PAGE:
Upstart cancer drug developer Aura Biosciences has rounded up $21 million for its Series B, attracting a large group of backers and keeping former Genzyme CEO and ubiquitous biotech investor Henri Termeer in the game.
Multidrug resistance to the chemotherapies in wide use today is a lethal problem. As patients stop responding to drugs, they become increasingly vulnerable to a deadly assault. Now investigators at The Scripps Research Institute say they have illuminated a key protein that plays a big role in promoting drug resistance, offering a new approach for investigators designing the next generation of new and improved cancer therapies that won't eventually be disarmed.
North Carolina's G1 Therapeutics hauled in $33 million to advance a headline-grabbing approach to cancer treatment, helping the biotech hit the gas in a space otherwise dominated by Big Pharma.
A group of scientists at Dana-Farber Cancer Institute say they may have a lead on a pair of biomarkers that could help predict the likelihood of extending progression-free survival in multiple myeloma patients. And their work may help guide the development of future treatments.
Kite Pharma has once again demonstrated just how hot experimental CAR-T technology is in the cancer field. The Santa Monica, CA-based biotech reported Monday evening in a trial update that 12 of 13 evaluable patients with advanced B cell malignancies demonstrated a complete or partial response after being treated with its chimeric antigen receptor (CAR) T cell therapy.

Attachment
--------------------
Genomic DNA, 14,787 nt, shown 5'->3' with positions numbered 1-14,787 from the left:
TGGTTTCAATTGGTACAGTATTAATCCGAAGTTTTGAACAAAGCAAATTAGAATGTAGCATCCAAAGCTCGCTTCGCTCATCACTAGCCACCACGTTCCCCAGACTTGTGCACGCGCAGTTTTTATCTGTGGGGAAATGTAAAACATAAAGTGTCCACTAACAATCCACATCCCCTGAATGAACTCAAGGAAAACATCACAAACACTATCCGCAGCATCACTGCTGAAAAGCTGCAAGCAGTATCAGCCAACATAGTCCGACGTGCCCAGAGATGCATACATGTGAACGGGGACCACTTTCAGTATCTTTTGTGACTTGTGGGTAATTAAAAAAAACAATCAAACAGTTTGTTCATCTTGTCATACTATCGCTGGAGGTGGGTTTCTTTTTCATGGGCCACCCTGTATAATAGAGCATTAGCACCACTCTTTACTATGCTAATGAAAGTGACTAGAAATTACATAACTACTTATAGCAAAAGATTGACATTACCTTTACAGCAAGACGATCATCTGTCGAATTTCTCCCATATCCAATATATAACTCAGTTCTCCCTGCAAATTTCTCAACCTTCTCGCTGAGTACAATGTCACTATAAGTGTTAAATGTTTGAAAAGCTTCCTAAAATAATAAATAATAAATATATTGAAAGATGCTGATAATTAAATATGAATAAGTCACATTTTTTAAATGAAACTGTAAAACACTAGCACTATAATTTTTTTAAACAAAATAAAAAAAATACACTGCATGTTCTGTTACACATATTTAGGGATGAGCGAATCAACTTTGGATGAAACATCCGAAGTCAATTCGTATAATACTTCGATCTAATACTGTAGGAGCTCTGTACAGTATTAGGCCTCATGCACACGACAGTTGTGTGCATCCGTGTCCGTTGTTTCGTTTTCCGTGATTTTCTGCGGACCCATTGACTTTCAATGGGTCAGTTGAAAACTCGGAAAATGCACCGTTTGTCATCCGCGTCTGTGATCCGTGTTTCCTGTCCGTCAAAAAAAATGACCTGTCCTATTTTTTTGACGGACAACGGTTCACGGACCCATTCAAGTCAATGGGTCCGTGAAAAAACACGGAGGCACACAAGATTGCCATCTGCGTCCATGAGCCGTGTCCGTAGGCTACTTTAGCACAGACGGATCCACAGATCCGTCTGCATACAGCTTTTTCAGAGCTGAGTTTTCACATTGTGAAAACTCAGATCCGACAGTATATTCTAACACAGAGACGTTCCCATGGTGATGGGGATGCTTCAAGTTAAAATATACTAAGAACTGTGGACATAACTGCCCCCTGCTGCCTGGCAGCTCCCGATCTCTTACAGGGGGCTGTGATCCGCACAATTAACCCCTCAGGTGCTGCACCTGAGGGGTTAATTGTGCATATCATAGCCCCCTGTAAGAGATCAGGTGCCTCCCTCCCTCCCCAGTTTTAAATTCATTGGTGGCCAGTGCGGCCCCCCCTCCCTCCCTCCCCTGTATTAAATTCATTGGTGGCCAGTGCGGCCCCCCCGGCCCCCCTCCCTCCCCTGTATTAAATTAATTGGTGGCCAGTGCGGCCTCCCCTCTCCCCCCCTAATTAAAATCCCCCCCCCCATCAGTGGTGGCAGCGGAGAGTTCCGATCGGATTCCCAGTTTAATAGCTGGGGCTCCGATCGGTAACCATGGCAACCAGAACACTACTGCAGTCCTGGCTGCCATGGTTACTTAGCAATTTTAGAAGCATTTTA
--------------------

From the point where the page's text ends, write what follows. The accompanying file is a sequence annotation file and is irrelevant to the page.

Many drugs used to treat lung, breast and pancreatic cancers also promote drug resistance and can ultimately spur tumor growth. Now, researchers may be able to predict which individual tumors will metastasize and spread when treated with certain drugs.
The FDA has lifted a clinical hold placed on a study at Memorial Sloan-Kettering of Juno Therapeutics' cutting-edge approach to treating cancer using genetically tailored T cells, FierceBiotech has learned.
It's not often you find a little biotech company plugging away at new cancer drugs in out-of-the-way places like Lawrence, KS. But that's just what Deciphera Pharmaceuticals has been doing.
Back in 2010, Ariad Pharmaceuticals' ridaforolimus was a promising cancer therapy worth up to $700 million in the eyes of Merck. Now, in light of an FDA rejection and some dimming development prospects, Merck has quietly washed its hands of the drug, handing it back to its former partner.
The French biotech announced this morning that it will collaborate with Paris-based Cellectis on UCART19, an engineered T cell with a chimeric antigen receptor for leukemia and lymphomas, as well as 5 other such programs. Servier is paying Cellectis $10 million down and up to $140 million per program in milestones in its gamble on the biotech's approach.